‘Pay To Stay’ Council Tenant Rent Hike Scrapped In Major Government U-Turn

A controversial plan to hike council house rents for better off tenants has been ditched by the Government after it admitted the policy would hit “ordinary working class families who can struggle to get by”.

So-called “pay to stay”, where households would have had to pay more if they collectively earned more than £30,000 outside London, or £40,000 in the capital, was one of the centre-pieces of the Government’s controversial Housing and Planning Bill.

In May, ministers successfully fought off attempts in the House of Lords to have the policy scrapped – but have now decided to axe the plan under their own steam.

Local authorities will be able to implement the increase voluntarily – though it is a power they already have, and have so far not exercised it.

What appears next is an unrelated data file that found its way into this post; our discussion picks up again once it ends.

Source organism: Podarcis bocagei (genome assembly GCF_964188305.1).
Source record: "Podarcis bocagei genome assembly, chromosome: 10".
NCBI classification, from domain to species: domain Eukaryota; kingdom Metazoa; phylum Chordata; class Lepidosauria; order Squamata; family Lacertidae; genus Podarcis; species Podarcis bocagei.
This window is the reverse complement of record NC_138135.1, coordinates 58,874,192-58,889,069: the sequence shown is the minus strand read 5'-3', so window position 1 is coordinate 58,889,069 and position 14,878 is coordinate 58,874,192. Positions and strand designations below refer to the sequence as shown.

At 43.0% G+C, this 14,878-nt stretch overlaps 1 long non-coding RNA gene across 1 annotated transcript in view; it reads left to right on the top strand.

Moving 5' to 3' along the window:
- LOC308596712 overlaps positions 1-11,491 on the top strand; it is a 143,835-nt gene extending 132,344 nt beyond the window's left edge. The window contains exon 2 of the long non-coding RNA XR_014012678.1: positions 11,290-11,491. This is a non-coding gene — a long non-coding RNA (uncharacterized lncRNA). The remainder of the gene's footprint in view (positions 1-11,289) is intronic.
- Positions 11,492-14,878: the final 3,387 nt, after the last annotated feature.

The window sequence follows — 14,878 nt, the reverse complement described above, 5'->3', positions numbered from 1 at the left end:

In a written statement to Parliament, Housing Minister Gavin Barwell said:

“Since the summer, the Government has been reviewing this policy. We have listened carefully to the views of tenants, local authorities and others and as a result, we have decided not to proceed with a compulsory approach. Local authorities and housing associations will continue to have local discretion.

“The Government remains committed to delivering its objective of ensuring social housing is occupied by those who need it most. But we need to do so in a way that supports those ordinary working class families who can struggle to get by, and in a way which delivers real savings to the taxpayer. The policy as previously envisaged did not meet those aims.”

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